and, as seems to happen again and again, the bread cast onto virtual water came back a thousandfold...
I'm reading responses, and finding myself inspired and challenged and warmed again and again. Truly, the virtual retreat is a rich medium for exploration, prayer and growth and I'm so glad to have had company as I've engaged with these passages across the course of today. My thanks to all who've posted and responded and posted some more...your words have been a blessing.
This morning the contemplation of mountains and molehills seems particularly fruitful - after all, it is the time of year for that - so as I attempt to manage my own tendencies here I'm looking at the wise practice of Sue, as recorded by Juniper.
First thing in the morning, sit at your desk
THEN make a list for the day - and trust that when things go awry, and very little from that list is accomplished, the diversions are not disasters, and might even sometimes be of God
Temperamentally I am "list averse" though I rather admire those whose lists help and support them - and maybe the odd list, prayed through, might be a weapon in the battle against prevailing chaos.
Meanwhile, I'm pondering an issue that She Rev raises - how easy it is in public ministry to lose track of your own relationship with God amid the work of encouraging that relationship for others. That's a risk that I recognise - certainly my sense of connection with God is strongest when I am doing the public things - well, pretty much when I'm presiding at the Eucharist. What a blessing that I belong to a church accused of Eucharist with chips, it's so very central to our worshipping life...though I guess that if that opportunity for deep connection were not available to me, God would surely find another route. But I do know that, unless I take time out, it's much harder to attend to God on a personal level regularly...there's so much STUFF, somehow.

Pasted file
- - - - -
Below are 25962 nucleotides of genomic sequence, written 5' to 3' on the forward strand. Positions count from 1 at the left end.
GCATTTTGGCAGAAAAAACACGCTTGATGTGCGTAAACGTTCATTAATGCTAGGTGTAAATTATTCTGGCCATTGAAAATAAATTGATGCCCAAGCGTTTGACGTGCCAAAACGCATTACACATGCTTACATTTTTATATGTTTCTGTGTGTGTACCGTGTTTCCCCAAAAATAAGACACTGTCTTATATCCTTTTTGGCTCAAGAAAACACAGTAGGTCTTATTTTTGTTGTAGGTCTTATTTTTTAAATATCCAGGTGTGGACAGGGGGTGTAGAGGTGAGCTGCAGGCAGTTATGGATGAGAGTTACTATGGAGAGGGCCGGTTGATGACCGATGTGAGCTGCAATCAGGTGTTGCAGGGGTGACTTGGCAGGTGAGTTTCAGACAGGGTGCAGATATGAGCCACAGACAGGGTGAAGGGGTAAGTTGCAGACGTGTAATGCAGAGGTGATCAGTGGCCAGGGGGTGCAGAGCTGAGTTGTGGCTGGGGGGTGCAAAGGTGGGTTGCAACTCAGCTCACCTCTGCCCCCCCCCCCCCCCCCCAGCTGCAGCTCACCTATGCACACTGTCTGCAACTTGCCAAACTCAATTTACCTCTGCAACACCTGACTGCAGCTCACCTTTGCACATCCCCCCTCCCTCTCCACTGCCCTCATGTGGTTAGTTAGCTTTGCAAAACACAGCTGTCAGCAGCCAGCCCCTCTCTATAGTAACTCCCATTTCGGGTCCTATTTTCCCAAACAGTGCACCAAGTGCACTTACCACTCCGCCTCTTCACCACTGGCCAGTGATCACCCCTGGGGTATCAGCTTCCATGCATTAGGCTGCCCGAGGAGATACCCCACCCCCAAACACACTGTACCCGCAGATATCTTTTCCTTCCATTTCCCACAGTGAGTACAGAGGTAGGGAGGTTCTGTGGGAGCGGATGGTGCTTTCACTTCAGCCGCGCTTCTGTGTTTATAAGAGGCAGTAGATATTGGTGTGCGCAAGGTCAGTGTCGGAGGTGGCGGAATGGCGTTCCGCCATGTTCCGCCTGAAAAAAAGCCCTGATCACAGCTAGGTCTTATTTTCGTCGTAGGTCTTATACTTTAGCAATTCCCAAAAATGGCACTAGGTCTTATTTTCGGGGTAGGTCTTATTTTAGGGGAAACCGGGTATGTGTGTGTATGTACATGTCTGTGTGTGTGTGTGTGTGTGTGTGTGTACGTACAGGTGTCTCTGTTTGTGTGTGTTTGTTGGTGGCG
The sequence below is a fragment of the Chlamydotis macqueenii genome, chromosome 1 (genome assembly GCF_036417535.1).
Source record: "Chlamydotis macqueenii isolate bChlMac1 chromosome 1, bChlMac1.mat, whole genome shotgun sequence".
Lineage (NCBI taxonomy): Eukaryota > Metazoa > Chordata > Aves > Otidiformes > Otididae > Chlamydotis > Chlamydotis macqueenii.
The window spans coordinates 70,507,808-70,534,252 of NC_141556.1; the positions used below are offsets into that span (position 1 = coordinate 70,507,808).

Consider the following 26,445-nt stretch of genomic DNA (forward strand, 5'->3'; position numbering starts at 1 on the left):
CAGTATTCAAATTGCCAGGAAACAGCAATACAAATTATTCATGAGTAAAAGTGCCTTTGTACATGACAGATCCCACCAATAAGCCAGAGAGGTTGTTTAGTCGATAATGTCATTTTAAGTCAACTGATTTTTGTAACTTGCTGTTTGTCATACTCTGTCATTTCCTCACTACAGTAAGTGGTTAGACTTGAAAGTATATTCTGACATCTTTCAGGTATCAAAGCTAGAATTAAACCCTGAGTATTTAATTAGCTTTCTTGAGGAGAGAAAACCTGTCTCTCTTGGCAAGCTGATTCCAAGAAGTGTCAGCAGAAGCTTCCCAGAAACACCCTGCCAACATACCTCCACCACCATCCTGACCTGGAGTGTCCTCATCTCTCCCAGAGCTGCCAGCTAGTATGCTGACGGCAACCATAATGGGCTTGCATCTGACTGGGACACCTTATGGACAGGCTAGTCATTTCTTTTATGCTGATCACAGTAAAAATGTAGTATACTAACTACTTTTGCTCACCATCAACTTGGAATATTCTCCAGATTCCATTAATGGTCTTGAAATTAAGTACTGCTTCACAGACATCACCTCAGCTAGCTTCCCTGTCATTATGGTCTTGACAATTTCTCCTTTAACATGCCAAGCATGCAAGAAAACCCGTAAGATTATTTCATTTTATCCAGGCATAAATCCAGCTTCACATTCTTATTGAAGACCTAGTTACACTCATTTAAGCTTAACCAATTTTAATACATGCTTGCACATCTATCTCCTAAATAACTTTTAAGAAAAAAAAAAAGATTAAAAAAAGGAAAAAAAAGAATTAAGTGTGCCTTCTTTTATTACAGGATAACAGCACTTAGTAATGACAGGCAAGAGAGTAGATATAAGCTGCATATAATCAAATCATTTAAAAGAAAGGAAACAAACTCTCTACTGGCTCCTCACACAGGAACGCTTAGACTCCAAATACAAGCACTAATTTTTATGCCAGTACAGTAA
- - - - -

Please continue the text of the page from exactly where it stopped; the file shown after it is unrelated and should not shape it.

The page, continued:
Later in the day, Songbird offered a reflection on the Magnificat, which included the concept of childbirth as "A disturbing joy"...Together with Juniper's question
What is God calling you to give birth to in this advent season?
that suggests a road ahead that I'd not thought of travelling.I guess I thought I knew where I was going, and had a clearish map of the terrain...but those complimentary reflections on the role of Mary remind me to be open to the possibility of God breaking in, unlooked for.
Juniper left us with a challenge
Imagine beginning each day with the prayer "let it be with me according to your word." How might such a prayer alter the rhythm of your days?
My Advent aspiration is to come to pray that with integrity - and to accept that so praying may leave me open to all sorts of unexpected diversions, the exalting of valleys and levelling of mountains...and new birth unlooked for.